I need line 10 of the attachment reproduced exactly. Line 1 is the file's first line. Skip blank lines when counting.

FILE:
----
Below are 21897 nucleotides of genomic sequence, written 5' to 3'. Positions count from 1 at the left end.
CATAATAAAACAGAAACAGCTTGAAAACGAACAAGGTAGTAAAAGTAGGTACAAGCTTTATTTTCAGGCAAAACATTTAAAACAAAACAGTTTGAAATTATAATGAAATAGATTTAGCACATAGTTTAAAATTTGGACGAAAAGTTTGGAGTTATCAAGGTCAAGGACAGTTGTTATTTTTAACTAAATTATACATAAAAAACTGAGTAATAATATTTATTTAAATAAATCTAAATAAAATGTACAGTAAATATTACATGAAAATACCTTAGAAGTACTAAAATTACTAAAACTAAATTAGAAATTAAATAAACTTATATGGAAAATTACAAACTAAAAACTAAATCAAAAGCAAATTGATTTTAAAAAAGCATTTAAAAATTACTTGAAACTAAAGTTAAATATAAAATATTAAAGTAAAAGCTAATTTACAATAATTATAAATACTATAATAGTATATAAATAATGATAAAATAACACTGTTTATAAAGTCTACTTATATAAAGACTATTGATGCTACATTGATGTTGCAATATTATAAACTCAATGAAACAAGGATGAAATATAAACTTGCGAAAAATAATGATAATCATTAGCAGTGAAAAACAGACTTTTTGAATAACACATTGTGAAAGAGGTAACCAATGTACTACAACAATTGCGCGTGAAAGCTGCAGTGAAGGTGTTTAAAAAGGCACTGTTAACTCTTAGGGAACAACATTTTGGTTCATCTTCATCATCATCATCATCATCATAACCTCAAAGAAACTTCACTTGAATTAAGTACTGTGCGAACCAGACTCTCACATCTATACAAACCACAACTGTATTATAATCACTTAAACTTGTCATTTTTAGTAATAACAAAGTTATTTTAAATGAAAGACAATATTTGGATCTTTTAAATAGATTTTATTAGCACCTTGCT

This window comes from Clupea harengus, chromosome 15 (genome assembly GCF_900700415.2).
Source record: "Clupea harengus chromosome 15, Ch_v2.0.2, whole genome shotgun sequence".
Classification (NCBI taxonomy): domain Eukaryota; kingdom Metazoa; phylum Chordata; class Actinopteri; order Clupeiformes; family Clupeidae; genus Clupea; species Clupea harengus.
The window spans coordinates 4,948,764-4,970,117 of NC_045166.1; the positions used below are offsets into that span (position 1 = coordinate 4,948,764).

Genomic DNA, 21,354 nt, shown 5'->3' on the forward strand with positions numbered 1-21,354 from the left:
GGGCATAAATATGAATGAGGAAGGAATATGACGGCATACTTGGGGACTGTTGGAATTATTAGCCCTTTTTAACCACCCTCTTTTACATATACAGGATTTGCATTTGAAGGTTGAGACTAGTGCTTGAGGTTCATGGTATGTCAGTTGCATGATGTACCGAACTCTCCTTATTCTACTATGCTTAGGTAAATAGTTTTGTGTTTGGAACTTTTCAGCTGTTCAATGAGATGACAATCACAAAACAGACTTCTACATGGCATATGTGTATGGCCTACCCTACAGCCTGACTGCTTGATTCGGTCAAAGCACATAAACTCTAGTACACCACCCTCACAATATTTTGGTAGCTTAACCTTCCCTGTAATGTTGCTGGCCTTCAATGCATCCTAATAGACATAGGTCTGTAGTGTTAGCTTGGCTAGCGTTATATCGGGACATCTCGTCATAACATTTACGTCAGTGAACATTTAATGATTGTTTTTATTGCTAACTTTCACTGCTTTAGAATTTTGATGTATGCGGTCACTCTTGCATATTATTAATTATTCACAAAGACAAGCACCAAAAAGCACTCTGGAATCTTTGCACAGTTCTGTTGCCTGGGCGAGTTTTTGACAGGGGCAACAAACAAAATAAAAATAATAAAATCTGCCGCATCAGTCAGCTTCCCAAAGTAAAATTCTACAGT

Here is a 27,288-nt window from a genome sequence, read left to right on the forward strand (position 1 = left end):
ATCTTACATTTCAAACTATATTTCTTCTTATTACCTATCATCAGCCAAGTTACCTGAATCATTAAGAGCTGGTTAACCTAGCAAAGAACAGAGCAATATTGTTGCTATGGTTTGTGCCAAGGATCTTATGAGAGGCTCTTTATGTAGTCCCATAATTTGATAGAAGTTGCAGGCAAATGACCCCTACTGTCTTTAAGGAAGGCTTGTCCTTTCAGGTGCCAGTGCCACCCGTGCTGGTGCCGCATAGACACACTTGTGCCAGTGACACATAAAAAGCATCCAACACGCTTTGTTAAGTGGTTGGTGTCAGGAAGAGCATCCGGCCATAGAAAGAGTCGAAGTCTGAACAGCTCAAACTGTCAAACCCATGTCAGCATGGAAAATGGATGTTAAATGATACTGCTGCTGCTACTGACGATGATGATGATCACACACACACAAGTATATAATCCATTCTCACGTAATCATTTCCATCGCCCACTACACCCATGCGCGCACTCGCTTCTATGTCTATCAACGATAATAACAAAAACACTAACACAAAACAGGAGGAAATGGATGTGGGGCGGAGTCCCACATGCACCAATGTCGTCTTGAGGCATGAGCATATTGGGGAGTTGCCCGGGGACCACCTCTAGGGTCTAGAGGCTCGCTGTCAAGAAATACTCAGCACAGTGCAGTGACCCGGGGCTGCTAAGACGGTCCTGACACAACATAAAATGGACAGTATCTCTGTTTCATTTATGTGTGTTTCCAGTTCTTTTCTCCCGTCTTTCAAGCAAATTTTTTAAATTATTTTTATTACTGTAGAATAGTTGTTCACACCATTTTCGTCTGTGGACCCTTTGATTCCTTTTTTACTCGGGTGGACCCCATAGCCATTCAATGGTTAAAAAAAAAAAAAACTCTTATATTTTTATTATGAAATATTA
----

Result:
ATCTTACATTTCAAACTATATTTCTTCTTATTACCTATCATCAGCCAAGTTACCTGAATCATTAAGAGCTGGTTAACCTAGCAAAGAACAGAGCAATATTGTTGCTATGGTTTGTGCCAAGGATCTTATGAGAGGCTCTTTATGTAGTCCCATAATTTGATAGAAGTTGCAGGCAAATGACCCCTACTGTCTTTAAGGAAGGCTTGTCCTTTCAGGTGCCAGTGCCACCCGTGCTGGTGCCGCATAGACACACTTGTGCCAGTGACACATAAAAAGCATCCAACACGCTTTGTTAAGTGGTTGGTGTCAGGAAGAGCATCCGGCCATAGAAAGAGTCGAAGTCTGAACAGCTCAAACTGTCAAACCCATGTCAGCATGGAAAATGGATGTTAAATGATACTGCTGCTGCTACTGACGATGATGATGATCACACACACACAAGTATATAATCCATTCTCACGTAATCATTTCCATCGCCCACTACACCCATGCGCGCACTCGCTTCTATGTCTATCAACGATAATAACAAAAACACTAACACAAAACAGGAGGAAATGGATGTGGGGCGGAGTCCCACATGCACCAATGTCGTCTTGAGGCATGAGCATATTGGGGAGTTGCCCGGGGACCACCTCTAGGGTCTAGAGGCTCGCTGTCAAGAAATACTCAGCACAGTGCAGTGACCCGGGGCTGCTAAGACGGTCCTGACACAACATAAAATGGACAGTATCTCTGTTTCATTTATGTGTGTTTCCAGTTCTTTTCTCCCGTCTTTCAAGCAAATTTTTTAAATTATTTTTATTACTGTAGAATAGTTGTTCACACCATTTTCGTCTGTGGACCCTTTGATTCCTTTTTTACTCGGGTGGACCCCATAGCCATTCAATGGTTAAAAAAAAAAAAAACTCTTATATTTTTATTATGAAATATTA